the entire project. (U//FOUO) 



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DDS&T Wheelon 

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When I went to work for Ramo- 
Wooldridge, their only job was to 
support the Tea Pot Committee, 
which was chaired by [former AEC 
commissioner and world-renowned 
mathematician] John von Neu- 
mann. It also' included Prof. Clarke 
Millikan of Cal Tech, Ramo and 
Wooldridge, Charles Lindbergh, 
Jimmy Doolittle, [MIT professor 
and, later, Special Assistant to Presi- 
dent Kennedy for Science and 
Technology Jerome] "Jerry" 
Wiesner, and [Hughes Aircraft Gen- 
eral Manager and member of 
President Eisenhower's Scientific 
Advisory Committee Laurence] "Pat" 
Hyland. A breakthrough in the 
H-bomb design had just taken 
place, and so they were chartered 
to rethink the ballistic missile pro- 
gram that would carry such 
weapons. This was von Neumann's 
charge. The committee was all very 
top secret, but it needed some staff 
work done. I was the only one 
available. It was like being the only 
graduate student with 10 full pro- 
fessors, with each one giving me an 
assignment once a day, and then I 
would work all night trying to get 
the answers. It was a lot of fun, and 
I learned a lot. I also got to know 
these people. To be in on that 
activity from the first day was really 
exciting, although I was just out of 
school, and they were all quite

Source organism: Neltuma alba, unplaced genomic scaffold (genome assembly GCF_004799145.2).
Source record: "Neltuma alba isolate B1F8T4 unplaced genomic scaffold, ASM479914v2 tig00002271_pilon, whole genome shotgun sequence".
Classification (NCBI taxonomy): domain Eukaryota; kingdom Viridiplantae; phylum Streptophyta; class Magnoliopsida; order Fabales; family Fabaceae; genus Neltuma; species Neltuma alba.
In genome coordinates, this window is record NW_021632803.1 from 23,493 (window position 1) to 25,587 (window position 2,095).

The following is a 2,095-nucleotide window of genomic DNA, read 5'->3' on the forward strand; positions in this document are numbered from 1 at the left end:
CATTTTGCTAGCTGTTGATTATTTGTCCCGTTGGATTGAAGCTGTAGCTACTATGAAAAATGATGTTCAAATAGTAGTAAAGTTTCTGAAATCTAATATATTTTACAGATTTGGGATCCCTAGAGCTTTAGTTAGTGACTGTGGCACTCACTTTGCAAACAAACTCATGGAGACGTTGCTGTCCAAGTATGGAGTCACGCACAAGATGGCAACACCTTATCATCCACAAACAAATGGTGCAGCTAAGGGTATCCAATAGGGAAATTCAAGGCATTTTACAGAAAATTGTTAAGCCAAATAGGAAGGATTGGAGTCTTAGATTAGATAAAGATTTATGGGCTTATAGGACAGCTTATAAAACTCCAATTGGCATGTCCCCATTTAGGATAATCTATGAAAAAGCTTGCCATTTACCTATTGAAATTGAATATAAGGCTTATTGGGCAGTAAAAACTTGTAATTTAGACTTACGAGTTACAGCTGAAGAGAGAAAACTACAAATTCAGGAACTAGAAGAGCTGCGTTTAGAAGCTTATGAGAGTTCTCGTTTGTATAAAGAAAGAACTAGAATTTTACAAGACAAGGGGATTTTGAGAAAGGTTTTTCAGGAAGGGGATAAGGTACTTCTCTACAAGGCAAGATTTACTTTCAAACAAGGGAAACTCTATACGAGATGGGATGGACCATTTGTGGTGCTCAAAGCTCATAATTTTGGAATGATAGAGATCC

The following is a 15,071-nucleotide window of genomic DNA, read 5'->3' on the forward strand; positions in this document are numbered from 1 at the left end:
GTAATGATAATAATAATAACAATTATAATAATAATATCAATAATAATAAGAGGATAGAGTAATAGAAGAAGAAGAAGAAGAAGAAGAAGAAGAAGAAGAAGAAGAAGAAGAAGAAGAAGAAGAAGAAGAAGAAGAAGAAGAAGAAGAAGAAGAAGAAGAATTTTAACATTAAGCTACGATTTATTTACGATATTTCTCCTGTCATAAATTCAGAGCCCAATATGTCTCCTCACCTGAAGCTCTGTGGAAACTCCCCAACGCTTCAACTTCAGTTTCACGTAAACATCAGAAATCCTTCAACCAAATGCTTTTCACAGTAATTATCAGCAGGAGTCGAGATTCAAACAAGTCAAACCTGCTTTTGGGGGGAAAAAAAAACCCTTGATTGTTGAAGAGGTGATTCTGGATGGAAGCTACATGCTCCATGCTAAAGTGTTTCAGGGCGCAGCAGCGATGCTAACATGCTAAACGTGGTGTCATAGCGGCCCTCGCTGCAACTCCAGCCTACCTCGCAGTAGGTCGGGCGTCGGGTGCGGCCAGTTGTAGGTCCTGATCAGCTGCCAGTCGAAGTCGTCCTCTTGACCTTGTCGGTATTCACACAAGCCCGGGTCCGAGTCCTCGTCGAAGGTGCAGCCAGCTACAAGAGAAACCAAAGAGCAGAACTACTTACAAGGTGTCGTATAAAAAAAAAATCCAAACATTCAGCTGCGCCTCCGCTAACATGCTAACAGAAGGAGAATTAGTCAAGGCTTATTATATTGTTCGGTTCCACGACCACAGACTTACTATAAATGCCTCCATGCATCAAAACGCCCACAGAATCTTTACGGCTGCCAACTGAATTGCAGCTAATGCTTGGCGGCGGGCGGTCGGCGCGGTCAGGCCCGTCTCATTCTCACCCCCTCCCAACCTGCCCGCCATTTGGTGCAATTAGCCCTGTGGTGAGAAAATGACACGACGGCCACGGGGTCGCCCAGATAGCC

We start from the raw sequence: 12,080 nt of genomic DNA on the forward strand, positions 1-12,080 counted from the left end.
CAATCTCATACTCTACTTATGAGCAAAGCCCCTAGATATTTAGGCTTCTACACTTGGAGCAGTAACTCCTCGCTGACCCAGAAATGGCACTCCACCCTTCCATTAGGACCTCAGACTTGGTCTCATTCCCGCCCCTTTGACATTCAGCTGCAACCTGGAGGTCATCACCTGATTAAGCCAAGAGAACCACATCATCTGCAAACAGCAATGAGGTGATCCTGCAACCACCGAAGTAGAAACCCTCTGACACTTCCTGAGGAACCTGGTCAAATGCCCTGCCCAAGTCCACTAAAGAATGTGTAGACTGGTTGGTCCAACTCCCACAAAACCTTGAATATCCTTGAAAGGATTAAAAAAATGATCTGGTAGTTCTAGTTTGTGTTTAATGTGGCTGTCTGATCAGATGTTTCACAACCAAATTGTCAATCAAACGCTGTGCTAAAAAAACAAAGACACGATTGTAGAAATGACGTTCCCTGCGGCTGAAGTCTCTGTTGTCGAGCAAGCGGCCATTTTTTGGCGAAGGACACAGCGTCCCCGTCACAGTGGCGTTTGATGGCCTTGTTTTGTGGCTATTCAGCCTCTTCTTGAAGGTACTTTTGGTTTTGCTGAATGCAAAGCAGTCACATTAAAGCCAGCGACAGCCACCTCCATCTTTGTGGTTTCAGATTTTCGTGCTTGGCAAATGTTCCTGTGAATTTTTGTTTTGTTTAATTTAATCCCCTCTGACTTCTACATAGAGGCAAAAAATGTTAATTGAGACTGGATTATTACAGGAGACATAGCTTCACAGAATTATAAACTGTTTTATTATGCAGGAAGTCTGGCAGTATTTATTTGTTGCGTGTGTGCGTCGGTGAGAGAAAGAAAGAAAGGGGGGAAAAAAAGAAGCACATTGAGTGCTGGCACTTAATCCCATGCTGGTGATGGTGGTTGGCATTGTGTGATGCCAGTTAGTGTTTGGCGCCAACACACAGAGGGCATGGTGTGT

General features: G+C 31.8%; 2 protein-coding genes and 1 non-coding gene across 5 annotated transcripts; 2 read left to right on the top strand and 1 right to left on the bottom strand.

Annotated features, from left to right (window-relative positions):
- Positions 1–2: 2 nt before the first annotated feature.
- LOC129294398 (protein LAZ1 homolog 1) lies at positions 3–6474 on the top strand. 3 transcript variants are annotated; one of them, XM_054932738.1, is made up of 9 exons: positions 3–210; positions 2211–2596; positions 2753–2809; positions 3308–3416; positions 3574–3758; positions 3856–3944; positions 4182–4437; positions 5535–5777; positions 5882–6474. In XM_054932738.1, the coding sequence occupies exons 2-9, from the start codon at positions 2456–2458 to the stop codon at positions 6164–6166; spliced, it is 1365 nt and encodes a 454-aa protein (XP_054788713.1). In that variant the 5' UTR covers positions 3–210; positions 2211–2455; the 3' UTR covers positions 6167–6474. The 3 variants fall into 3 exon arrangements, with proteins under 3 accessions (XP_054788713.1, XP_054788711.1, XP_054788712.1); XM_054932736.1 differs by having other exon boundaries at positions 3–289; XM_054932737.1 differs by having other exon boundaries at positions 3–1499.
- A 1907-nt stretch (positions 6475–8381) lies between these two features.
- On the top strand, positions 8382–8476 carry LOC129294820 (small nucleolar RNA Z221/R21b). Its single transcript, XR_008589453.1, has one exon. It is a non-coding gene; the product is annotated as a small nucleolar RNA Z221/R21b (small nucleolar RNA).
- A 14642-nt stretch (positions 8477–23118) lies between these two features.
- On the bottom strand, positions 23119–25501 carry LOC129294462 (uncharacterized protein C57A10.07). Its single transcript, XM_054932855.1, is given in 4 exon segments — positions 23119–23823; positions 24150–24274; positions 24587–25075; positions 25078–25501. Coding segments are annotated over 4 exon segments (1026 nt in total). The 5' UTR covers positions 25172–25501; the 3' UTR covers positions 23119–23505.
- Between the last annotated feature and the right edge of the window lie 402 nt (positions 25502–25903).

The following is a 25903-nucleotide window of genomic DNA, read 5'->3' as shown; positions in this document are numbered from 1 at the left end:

senior. (U//FOUO) 

Talk about youthful hubris! I 
worked for the Tea Pot Committee 
for about a week, and then got my 
clearance. I asked, "Okay, what's 
the job around here?" Wooldridge 
answered, "We are going to build 
a missile that's going to go 
5,000 miles, and it is going to hit 
within a mile of the target." I was 

so inexperienced and optimistic I 
said, "That's a good idea, let's get 
started." I had no real idea how 
hard it would prove to be. 

I spent nine years working on the 
long-range missile project. It began 
in a clandestine way and was actu- 
ally run out of a former Catholic 
school in Inglewood. Closed by the 
diocese, the school was rented by 
the Air Force, and about 20 of us 
started Atlas, Titan, and Thor pro- 
grams there. Jim Fletcher, who was 
twice the head of NASA, was my 
boss. I worked on guidance sys- 
tems and tried to understand how 
to guide long-range rockets. I made 
some fundamental contributions, 
and I still get requests for the work 
I did during that period. 

There were two main efforts to 
build ballistic missiles, and they 
were competitive. The Army's at 
Huntsville, using the German group 
out of Peenemunde around von 
Braun, and the Air Force effort to 
make long-range rockets under Ben 
Schriever, with Wooldridge and 
Ramo as architectural advisers. The 
factories that built components 
were all over the country for both 
teams, but those were the two cen- 
ters. The Navy later got into the 
business with the submarine- 
launched Polaris, Poseidon, and 
Trident missiles. The Air Force